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Below is a report that DML News gives a 4 OUT OF 4 STARS trustworthiness rating. We base this rating on the following criteria:

  • Provides named sources
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  • Includes supporting video, direct statements, or photos

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As the most reliable and balanced news aggregation service on the internet, DML News offers the following information published by WashingtonPost:

Tamika Capone thought she was making a smart call by traveling to Mexico for bariatric surgery. Her doctor had urged her to have the procedure to reduce her out-of-control weight and blood pressure. But her husband’s health insurance would not cover the $17,500 bill. After a friend got the surgery in Tijuana for $4,000, Capone decided to do the same.

Nearly four months later, the Arkansas woman is one of at least a dozen U.S. residents who returned from surgeries in Tijuana with a rare and potentially deadly strain of bacteria resistant to virtually all antibiotics, say federal health officials. Some in the group recovered, but Capone, 40, remains seriously ill despite being treated witha barrage of drugs.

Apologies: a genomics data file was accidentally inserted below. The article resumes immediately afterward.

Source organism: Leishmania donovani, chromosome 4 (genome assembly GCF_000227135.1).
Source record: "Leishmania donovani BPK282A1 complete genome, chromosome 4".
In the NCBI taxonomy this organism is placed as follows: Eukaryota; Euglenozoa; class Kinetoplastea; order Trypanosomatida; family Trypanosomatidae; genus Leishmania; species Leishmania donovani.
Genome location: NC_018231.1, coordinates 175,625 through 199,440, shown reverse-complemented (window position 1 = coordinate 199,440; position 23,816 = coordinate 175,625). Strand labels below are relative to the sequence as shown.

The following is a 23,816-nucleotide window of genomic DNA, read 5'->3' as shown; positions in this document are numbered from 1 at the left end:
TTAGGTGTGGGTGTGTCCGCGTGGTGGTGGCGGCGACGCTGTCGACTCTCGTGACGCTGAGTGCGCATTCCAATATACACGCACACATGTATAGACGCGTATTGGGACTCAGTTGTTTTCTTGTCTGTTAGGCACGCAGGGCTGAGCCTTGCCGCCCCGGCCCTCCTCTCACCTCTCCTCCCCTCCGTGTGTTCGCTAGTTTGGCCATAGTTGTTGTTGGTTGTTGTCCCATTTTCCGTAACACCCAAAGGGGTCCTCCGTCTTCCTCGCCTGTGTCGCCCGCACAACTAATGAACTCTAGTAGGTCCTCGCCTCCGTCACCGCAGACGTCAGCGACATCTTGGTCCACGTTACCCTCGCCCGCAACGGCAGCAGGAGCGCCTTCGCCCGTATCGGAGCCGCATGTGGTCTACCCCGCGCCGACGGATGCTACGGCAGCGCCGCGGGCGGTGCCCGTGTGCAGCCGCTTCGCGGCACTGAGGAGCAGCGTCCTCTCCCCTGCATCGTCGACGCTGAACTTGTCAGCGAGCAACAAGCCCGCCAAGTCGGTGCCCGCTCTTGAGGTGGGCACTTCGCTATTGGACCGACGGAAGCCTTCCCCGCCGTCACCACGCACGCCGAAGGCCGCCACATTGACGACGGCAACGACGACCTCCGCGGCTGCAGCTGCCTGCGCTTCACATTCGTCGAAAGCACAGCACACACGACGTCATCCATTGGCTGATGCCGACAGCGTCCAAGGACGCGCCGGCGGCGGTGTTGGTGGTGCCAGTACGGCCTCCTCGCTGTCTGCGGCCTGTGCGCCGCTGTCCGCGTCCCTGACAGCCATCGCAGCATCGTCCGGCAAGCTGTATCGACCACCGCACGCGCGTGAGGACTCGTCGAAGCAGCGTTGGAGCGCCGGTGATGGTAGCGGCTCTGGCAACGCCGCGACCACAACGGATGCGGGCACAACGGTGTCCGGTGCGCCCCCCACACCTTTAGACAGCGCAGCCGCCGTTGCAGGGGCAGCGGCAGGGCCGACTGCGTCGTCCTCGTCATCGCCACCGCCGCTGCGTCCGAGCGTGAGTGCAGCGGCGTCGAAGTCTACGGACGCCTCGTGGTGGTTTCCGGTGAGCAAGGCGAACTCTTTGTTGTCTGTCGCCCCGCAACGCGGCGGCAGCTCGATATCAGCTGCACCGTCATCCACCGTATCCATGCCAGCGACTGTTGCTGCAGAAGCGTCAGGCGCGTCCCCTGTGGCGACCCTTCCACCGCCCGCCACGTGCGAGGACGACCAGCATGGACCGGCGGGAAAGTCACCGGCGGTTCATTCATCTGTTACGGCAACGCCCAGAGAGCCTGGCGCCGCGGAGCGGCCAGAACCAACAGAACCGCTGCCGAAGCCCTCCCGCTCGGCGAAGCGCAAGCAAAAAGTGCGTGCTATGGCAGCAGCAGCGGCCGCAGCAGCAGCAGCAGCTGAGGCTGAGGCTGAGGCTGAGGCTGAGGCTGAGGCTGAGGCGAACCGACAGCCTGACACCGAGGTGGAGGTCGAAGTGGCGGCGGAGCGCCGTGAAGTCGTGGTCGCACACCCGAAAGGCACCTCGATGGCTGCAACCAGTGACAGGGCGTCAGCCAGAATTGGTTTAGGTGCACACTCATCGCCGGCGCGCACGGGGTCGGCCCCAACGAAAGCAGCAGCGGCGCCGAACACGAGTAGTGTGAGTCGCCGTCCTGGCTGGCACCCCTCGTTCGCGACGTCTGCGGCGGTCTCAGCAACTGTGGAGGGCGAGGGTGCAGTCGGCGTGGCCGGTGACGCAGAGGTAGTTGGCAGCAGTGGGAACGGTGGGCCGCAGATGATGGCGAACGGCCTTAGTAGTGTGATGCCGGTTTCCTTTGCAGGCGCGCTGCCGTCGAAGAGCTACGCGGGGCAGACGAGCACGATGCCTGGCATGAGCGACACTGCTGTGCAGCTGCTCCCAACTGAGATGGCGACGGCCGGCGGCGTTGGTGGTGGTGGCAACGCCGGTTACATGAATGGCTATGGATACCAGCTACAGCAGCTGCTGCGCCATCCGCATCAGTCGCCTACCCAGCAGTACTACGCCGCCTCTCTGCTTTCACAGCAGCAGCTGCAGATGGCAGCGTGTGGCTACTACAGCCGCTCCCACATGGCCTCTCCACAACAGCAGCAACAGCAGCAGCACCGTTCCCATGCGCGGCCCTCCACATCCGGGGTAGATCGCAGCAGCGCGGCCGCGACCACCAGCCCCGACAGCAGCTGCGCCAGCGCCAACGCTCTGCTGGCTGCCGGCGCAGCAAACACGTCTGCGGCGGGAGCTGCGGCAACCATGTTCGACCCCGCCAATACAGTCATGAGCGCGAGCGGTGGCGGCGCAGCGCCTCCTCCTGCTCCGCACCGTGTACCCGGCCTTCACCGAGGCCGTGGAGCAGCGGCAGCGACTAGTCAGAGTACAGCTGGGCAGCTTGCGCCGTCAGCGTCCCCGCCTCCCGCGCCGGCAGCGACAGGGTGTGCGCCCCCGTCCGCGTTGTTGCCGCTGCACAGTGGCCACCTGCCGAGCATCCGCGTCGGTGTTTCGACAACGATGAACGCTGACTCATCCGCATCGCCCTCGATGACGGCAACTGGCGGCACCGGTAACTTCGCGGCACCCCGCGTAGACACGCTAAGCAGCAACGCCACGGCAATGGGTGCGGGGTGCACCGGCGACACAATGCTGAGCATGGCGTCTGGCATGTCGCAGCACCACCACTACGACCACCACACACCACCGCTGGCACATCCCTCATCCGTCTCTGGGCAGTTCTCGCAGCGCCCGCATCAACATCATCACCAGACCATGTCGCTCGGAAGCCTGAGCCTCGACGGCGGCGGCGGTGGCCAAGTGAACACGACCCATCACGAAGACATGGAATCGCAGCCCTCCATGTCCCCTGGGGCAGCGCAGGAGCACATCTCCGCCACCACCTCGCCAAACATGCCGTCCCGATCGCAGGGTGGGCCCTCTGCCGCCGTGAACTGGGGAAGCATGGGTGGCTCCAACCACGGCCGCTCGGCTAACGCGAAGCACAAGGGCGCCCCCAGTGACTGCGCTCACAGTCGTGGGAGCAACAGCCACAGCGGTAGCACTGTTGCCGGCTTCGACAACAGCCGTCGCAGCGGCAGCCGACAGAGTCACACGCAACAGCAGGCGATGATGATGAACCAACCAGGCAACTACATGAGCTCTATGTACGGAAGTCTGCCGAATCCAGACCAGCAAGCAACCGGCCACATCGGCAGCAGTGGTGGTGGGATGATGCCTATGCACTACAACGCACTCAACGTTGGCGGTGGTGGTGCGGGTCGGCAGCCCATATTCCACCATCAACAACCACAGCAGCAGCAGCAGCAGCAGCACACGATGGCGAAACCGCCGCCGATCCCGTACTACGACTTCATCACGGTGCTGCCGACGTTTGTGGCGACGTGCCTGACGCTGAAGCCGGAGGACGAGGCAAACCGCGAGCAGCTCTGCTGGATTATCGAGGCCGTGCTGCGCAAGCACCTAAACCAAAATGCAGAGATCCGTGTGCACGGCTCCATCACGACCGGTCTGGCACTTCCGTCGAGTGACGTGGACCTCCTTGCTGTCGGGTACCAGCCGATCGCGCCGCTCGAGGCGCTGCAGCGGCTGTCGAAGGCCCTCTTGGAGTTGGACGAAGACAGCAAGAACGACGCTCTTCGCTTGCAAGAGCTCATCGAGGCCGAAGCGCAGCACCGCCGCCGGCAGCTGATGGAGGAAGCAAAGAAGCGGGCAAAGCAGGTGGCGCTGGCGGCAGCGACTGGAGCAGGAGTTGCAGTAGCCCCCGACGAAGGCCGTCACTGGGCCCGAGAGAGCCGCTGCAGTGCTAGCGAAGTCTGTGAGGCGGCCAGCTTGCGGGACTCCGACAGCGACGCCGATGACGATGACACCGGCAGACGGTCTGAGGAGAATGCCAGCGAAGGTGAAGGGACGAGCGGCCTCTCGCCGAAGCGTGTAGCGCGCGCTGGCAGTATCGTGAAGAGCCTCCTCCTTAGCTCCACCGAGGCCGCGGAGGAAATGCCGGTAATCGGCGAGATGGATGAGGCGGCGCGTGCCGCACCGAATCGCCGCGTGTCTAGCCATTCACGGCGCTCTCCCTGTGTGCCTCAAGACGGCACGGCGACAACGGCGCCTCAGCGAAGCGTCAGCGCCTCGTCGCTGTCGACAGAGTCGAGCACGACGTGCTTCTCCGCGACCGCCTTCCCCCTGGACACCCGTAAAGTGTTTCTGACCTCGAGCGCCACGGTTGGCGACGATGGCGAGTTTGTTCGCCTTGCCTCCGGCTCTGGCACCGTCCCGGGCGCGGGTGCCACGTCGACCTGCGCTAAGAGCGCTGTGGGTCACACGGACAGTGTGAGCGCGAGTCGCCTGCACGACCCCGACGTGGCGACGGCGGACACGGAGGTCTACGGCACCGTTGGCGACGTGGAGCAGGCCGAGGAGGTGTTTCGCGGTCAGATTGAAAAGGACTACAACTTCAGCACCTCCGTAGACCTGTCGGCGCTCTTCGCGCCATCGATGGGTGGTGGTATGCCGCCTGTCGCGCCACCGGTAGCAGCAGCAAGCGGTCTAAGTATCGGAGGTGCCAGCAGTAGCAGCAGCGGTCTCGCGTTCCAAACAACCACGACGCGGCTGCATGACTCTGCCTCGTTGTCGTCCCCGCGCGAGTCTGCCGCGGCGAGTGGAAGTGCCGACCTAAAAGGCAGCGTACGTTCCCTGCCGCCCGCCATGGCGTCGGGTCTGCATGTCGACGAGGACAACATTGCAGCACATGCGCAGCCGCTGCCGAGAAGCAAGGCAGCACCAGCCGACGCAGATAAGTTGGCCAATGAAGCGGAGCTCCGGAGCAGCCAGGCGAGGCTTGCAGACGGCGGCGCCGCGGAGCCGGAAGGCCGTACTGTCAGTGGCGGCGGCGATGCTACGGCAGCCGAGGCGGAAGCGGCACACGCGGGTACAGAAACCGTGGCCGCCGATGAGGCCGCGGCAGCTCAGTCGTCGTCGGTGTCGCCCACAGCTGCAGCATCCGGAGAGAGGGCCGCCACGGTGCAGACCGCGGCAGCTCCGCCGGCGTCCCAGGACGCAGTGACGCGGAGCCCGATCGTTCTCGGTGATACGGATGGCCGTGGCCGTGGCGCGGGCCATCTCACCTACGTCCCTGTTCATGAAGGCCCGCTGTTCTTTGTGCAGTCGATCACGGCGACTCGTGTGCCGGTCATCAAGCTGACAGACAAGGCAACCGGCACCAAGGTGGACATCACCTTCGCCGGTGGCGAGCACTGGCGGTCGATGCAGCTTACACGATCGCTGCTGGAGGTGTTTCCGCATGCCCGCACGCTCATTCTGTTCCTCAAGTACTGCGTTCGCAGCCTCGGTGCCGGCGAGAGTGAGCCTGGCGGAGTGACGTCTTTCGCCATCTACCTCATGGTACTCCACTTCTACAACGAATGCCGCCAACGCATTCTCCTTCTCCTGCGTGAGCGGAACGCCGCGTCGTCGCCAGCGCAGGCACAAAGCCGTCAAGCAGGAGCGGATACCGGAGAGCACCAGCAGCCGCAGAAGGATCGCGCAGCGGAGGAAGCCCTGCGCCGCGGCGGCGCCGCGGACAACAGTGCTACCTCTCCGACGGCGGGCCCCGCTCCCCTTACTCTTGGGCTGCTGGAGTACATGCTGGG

The article goes on to state the following:

If the bacteria spreads to her bloodstream, doctors say it could be fatal. “I’ve not yet had a patient with zero options, but this is as close as I’ve had,” said Ryan Dare, an infectious disease doctor at the University of Arkansas for Medical Sciences in Little Rock who is treating her.

The Salt Lake Tribune further reports:

According to a news release, the infections have been traced to surgical procedures — mostly weight-loss surgery — in Tijuana. Patients returned to Utah infected with a drug-resistent form of Pseudomonas aeruginosa bacteria.

The Centers for Disease Control and Prevention is also investigating the cases in Utah, as well as in several other states.

The report goes on to state:

According to the health department, about half the Americans infected had surgery at Grand View Hospital in Tijuana, where “poor infection-control practices” included “failure to appropriately clean and disinfect surgical instruments. As a result, patients may have been exposed to bacterial infections and blood-borne infections.

To get more information about this article, please visit WashingtonPost. To weigh in, leave a comment below.

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